Monday, November 11, 2013

AKC Test Qualifies Emotional Support Animals for VA Study: Is the VA Considering New Policies on Service Dogs and ESAs?

In a "Sources Sought/Request for Information" posted on the federal business opportunities website, FedBizOpps.Gov, where government contracts are announced, the Department of Veterans Affairs says it is looking for suppliers of dogs “to determine the efficacy of service dogs in the treatment of Posttraumatic Stress Disorder (PTSD).”  The study began two years ago, but is now to be revised and expanded to include emotional support dogs as well as service dogs. 

The dogs for this study must be provided by nonprofit 501(c)(3) organizations, in accordance with Public Law 111-84, the defense appropriations act of 2009.  At § 1077, that legislation provided that the Secretary of Veterans Affairs was to begin “a three-year study to assess the benefits, feasibility, and advisability of using service dogs for the treatment or rehabilitation of veterans with physical or mental injuries or disabilities, including post-traumatic stress disorder.”  The appropriations act allows the VA to “reimburse partners $10,000 for each dog provided to a veteran who enrolls in the study and successfully completes a training program offered by one of the partners.” 

Public Law 111-84 stated that the VA was to partner with 501(c)(3) organizations that “are accredited by, or adhere to standards comparable to those of, an accrediting organization with demonstrated experience, national scope, and recognized leadership and expertise in the training of service dogs and education in the use of service dogs.”  As I noted previously, the VA has generally chosen to ignore the “standards comparable to those of” language in the appropriations act and prefers to designate full member organizations of Assistance Dogs International as the sole source of service dogs for veterans.  (ADI candidate members are not acceptable to the VA, as stated at 77 Fed. Reg. 54372, middle column.)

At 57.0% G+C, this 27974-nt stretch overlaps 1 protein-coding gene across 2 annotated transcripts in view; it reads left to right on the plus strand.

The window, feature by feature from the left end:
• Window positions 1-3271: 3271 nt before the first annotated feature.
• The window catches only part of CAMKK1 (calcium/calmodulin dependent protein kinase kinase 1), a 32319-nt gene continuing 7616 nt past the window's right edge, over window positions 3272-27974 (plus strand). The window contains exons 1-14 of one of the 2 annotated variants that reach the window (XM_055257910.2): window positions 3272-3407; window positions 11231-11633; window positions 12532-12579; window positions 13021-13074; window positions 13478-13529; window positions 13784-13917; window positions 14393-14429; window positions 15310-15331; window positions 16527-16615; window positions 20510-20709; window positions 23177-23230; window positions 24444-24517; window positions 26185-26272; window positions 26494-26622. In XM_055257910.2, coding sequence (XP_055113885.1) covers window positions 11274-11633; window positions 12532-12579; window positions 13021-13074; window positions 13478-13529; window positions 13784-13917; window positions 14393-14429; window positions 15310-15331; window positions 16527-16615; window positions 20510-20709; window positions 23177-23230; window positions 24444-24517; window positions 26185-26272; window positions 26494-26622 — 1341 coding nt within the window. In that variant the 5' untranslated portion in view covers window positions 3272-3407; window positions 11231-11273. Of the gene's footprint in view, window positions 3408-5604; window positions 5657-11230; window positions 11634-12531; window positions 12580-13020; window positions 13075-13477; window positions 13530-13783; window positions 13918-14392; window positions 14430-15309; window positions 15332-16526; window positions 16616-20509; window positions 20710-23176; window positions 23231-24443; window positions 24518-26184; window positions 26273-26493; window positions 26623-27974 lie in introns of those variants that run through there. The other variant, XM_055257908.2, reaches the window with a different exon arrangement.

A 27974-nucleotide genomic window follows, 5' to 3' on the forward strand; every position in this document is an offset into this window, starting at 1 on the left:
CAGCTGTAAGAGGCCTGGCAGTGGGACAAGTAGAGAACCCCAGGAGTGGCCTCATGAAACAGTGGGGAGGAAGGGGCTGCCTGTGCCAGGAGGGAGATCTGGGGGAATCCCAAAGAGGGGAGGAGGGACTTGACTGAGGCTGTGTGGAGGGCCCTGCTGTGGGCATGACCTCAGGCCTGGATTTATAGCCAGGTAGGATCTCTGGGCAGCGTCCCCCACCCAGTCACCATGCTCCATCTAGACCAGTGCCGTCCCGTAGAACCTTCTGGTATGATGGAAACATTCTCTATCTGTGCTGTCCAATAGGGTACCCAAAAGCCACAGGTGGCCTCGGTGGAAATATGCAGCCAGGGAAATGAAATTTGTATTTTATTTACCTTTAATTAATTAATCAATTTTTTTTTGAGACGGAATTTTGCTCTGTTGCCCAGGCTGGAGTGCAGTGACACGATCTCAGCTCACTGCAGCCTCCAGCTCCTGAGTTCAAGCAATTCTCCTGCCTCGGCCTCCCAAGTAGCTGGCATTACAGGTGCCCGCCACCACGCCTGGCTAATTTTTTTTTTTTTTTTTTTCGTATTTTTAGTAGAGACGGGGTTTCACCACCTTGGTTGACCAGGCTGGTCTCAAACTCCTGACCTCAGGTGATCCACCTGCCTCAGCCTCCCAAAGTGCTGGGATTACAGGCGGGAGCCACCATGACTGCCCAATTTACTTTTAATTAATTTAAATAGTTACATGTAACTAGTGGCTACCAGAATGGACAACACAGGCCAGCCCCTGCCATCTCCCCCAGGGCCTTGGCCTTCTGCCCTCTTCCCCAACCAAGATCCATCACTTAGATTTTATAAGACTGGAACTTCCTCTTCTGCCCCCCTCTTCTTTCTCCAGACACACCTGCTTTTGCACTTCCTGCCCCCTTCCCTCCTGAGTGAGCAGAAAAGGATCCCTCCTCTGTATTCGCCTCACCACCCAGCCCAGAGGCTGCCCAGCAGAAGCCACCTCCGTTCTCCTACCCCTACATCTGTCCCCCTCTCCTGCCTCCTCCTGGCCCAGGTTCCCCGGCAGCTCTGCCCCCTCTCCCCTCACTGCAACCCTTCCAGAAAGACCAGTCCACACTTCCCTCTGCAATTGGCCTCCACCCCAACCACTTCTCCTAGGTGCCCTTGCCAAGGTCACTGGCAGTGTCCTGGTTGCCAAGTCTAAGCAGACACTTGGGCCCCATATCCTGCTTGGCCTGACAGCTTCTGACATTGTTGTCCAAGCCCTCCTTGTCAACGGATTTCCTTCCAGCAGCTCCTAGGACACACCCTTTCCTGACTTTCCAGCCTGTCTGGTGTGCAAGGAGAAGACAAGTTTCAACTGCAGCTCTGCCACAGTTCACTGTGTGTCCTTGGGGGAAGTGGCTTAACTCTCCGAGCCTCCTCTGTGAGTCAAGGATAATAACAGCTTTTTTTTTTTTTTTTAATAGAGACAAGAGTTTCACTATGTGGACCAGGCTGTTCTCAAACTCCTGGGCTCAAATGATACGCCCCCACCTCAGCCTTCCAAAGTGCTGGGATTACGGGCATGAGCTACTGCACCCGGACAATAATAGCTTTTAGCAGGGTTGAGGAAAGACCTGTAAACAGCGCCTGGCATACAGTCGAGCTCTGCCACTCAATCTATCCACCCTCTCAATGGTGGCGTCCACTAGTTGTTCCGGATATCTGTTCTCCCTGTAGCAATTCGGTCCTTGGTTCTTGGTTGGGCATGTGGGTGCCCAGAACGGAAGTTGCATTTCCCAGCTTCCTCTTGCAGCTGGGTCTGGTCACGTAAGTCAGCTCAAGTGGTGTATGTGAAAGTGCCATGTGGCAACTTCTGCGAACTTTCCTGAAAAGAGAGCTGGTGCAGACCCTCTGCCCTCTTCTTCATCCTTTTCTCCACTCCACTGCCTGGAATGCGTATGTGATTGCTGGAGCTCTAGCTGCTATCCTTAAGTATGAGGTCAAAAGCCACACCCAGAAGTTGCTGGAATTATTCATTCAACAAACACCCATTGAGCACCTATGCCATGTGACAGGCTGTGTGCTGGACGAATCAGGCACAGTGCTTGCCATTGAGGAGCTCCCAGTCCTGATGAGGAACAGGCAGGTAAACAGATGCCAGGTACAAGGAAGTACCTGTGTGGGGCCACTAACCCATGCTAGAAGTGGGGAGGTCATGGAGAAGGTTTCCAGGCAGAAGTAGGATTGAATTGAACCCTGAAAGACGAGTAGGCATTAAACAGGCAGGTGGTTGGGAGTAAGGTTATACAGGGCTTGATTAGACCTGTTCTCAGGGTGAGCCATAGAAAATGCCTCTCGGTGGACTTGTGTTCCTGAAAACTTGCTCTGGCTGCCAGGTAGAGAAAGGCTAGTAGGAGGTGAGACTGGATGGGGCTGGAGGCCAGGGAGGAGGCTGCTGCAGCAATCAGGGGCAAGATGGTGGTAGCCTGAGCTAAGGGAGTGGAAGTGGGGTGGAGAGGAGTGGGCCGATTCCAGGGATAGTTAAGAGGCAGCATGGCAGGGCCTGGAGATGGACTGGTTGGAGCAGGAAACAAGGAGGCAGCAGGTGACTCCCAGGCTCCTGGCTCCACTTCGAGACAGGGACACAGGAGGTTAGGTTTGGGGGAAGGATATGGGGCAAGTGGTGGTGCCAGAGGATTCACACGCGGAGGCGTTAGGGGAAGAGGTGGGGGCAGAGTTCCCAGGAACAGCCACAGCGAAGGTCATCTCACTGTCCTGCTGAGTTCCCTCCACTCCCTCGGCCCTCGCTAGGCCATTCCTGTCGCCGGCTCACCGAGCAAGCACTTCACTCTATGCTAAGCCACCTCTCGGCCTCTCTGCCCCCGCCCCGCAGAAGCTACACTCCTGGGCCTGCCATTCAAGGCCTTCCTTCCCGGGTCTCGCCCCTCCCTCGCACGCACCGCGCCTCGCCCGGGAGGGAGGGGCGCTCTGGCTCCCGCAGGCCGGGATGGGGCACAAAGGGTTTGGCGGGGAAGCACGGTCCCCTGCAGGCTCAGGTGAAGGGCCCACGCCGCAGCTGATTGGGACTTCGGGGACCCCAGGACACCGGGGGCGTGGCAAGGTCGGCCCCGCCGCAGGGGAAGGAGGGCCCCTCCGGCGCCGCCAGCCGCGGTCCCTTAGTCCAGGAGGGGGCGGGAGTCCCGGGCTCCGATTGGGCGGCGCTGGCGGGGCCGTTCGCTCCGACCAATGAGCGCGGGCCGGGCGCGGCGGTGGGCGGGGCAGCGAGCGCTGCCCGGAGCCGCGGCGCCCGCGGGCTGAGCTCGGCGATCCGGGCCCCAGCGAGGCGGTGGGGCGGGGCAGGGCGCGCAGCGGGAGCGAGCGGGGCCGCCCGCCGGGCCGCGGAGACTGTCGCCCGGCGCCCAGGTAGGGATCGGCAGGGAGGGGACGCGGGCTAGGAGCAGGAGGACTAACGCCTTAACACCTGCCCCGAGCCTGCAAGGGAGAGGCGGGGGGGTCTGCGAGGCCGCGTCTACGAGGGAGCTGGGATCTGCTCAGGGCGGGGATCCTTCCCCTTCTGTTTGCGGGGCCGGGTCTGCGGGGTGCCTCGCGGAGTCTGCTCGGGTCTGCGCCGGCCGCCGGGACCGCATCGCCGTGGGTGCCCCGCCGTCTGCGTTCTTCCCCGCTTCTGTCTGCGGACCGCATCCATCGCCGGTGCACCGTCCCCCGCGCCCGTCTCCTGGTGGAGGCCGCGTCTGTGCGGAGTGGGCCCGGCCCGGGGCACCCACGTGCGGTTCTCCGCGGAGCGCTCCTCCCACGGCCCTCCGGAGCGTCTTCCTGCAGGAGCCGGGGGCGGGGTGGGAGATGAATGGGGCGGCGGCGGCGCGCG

Assistance Dogs International Public Access Test

In the Request for Information, the VA indicates that it is now going to be conducting a “revised study” and that for this study service dogs “will be required to meet Assistance Dogs International (ADI) Public Access Testing criteria.”  This wording is curious, in that it appears to allow for the possibility that a dog could meet the ADI’s Public Access Test, which is posted online by ADI, without necessarily being administered by anyone affiliated with ADI.  That, however, does not square with what ADI indicates on its website (last checked 11/11/2013), where the organization states that the “test was designed to be administered by professional Assistance Dog Trainers,” and cautions:

“Administering this test by non members of Assistance Dogs International is not authorized by Assistance Dogs International nor would completion of this test be considered certification by Assistance Dogs International.” 

ADI also places a copyright notice on its Public Access Test, meaning that it might claim a copyright violation against someone printing out and using the test without its permission.  I venture to note, in any case, that most therapy dogs, including mine, would have no problem passing the Public Access Test. 

American Kennel Club (AKC) Community Canine Standard

The reason for writing this blog are the references in the VA’s Request for Information regarding emotional support dogs.  Emotional support dogs are not mentioned in the 2009 defense appropriations act.  Neither are they mentioned in 38 U.S.C. 1714, which provides that the VA may provide “service dogs trained for the aid of persons with mental illnesses, including post-traumatic stress disorder.”  Two current House bills deal with veterans' service dog issues but also do not mention emotional support animals (H.R. 183 and 2847, both of which are hold-overs from the 112th Congress and neither of which has a good shot of passing at the moment). 

The VA states that “emotional support dogs will be required to meet the new American Kennel Club (AKC) Community Canine© standard, which is an advanced extension of the AKC Canine Good Citizen© testing.”  Many therapy dog handlers in the United States, including me, have dogs that have qualified as Canine Good Citizens.